But such single-directional fantasy, such pareidolia, and such overactive projection of our own alphabet to the world are not humans’ problem; in the contrary, this over-performing formal system is an utterly valid way to mediate the reality, real and meaningful to us humans. Despite the critique on alphabet-ness as the categorization of things for more convenient cognitive access, the visions of human-level reality feel true to us, are deeply believed by us, and actively facilitate economy, participate in society, help regulate human behavior, and maintain human conscientiousness. The projection of human pain to nonhuman animals activates strong ethos over that promotes animal welfare awareness and environmental protection; the extension of ethics to all lives, land, and natural phenomenon frames the modern relationship between human and nature; the projection of human values onto objects facilitates the ontological perspective on design.
The filtration of the neural system and the embodiment of the formal system are not reductive mechanisms as they may seem; these complexities work together to constitute the reality, which can be increasingly multiplistic.
5. Conclusion: Reality Overwrites Phenomenon: The Unity
To feel real, is not the synonym of to feel rational, but it is to make sense. A reality that makes sense to one is far more powerfully real than a reality that is empirically evidenced. At some point of our social life, most people are exposed to contradictions in realities, and begin to realize that your reality is not the same as my reality. Discrepancies are either caused by differences in how the phenomenon is processed by the neural system or due to subtle differences in the formal system that turns perception to embodiment of meaning. The way reality is constructed is characterized by an extended analogy of a conduit where the raw input, phenomenon, is filtered and translated by the neural system, and then embodied in the formal system, before arriving at consciousness, with each step enacting a little bit more meaning, and pulling physicality a bit closer to subjecthood. The resulting mental image is the reality.
The notion of passing through the conduit consisting of the neural and formal systems leads to the unity of phenomenon and reality. Once a pattern in perception or embodiment is discovered and a reality is formed behind consciousness, it is equated to the phenomenon as its replacement. For instance, before discovering the auditory illusion of Ant Fugue, we speak of Ant Fugue as an infinitely rising tone, while after understanding the illusory mechanism, we speak of the same thing as the phenomenon of perceiving an linear infinity in a cyclic repetition. People’s desire for a unity in phenomenon and reality and their distaste of paradox explain why reality will eventually overwrite phenomenon; they instinctively only accept one reality in their cognition. I term this tendency to let a single human-level reality dominate our life veritocracy. Veritocrats seek to unify physicality and reality, but only the reality constructed through the conduit of consciousness makes sense to them, so they replace the initial phenomenon with the human-level reality. The conduit is not linear but cyclic.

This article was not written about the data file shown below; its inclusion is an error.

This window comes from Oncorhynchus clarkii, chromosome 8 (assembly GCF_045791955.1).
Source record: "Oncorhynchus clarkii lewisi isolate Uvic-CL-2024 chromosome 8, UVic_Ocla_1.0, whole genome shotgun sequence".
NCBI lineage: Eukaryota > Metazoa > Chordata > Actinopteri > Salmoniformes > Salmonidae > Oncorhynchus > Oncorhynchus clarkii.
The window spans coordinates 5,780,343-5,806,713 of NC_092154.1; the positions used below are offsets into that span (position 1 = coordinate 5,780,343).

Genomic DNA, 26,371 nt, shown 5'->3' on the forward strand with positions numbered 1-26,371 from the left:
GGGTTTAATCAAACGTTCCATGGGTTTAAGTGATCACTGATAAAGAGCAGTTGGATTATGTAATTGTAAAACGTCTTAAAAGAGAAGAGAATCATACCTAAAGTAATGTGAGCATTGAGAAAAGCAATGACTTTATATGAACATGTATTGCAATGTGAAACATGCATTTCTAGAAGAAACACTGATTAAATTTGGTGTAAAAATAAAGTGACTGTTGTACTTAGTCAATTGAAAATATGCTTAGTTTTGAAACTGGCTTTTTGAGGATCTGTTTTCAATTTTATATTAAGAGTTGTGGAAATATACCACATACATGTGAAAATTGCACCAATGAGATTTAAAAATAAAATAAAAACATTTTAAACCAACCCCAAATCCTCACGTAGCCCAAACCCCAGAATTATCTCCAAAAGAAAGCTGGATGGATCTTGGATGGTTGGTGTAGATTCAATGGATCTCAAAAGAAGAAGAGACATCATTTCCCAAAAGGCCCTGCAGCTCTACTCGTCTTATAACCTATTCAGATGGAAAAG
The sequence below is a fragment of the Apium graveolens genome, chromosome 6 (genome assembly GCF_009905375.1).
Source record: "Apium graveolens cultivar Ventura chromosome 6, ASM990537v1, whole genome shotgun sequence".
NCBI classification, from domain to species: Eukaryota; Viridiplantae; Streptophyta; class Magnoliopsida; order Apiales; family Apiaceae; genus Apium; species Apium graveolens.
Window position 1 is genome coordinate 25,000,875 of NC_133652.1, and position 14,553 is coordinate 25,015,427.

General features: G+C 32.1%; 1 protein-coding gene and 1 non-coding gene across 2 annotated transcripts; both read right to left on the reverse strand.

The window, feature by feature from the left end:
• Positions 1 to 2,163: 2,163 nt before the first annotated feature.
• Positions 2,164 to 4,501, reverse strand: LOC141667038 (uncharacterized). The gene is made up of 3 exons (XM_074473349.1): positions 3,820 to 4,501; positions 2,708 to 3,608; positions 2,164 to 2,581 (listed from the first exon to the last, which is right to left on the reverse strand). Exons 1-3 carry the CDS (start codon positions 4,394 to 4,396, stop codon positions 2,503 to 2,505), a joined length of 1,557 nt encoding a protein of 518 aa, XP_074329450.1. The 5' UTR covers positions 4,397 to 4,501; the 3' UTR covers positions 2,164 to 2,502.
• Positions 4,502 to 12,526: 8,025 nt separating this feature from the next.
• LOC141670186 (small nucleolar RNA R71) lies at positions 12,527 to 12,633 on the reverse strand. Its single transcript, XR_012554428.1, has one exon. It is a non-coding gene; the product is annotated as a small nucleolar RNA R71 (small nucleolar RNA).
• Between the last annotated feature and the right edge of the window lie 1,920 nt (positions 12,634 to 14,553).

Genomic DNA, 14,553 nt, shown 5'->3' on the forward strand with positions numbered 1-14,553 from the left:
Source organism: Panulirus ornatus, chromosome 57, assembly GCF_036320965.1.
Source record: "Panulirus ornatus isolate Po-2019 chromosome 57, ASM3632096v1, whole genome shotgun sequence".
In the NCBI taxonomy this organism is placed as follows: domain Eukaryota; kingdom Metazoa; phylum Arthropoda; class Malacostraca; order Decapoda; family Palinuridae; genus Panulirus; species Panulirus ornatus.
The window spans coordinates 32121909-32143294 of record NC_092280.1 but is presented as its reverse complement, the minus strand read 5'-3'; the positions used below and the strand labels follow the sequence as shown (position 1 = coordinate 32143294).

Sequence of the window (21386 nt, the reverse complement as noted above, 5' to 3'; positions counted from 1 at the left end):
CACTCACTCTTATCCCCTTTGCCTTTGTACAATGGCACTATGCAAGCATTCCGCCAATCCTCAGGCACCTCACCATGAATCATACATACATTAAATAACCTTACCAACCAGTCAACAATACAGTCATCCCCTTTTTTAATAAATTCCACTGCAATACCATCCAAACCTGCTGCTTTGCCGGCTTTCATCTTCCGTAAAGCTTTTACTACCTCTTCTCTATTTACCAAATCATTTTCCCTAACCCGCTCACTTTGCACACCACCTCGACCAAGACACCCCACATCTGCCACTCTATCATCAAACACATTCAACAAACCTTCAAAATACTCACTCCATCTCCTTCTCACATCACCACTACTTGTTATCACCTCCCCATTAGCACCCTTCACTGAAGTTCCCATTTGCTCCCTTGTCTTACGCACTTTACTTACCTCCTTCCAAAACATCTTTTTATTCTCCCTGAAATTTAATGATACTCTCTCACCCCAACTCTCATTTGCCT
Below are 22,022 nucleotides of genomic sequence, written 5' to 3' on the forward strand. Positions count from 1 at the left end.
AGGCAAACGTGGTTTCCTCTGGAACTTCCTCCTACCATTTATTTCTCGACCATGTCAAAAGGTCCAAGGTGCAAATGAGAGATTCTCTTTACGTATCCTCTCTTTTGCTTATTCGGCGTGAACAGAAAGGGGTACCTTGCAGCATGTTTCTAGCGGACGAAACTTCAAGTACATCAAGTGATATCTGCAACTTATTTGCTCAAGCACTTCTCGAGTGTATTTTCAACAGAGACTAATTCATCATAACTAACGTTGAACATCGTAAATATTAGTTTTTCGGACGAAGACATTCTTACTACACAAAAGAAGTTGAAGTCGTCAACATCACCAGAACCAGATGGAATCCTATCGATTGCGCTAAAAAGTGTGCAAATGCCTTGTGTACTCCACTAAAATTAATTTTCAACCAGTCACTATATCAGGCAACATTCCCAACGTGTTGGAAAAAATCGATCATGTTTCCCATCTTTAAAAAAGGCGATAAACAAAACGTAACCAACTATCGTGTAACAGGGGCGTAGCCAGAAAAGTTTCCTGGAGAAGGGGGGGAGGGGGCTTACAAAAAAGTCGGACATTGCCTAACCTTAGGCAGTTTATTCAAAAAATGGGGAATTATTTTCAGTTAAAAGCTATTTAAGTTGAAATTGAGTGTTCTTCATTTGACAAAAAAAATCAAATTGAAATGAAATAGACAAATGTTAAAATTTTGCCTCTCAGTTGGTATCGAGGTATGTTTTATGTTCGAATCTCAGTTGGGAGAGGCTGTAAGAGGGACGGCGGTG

By shaping the reality, we also shape the way we inhabit the world. The conduit has limitations coming from the translation mechanism and embodiment mechanism — neural system and formal system. Consciousness needs a formal system to operate and even over-function to prevent people from falling into the Sisyphus trap — that is, the inability to feel and loss of motivation in an estranged world of utter meaninglessness. People can escape the fate of becoming Sisyphus because they find sense from the mediation of some symbolic system, no matter it is religion or other formal systems. Coming back to the question at the beginning: does it matter whether the ivory is true or fake when truthfulness is just a mind image? It is a question of value. From an ontological stance, it matters when the two ivory are compared in one context; from an epistemological stance, it does not matter as long as there is no way to tell. From a partially ontological, partially epistemological stance, reality is only relevant in the dynamic sense.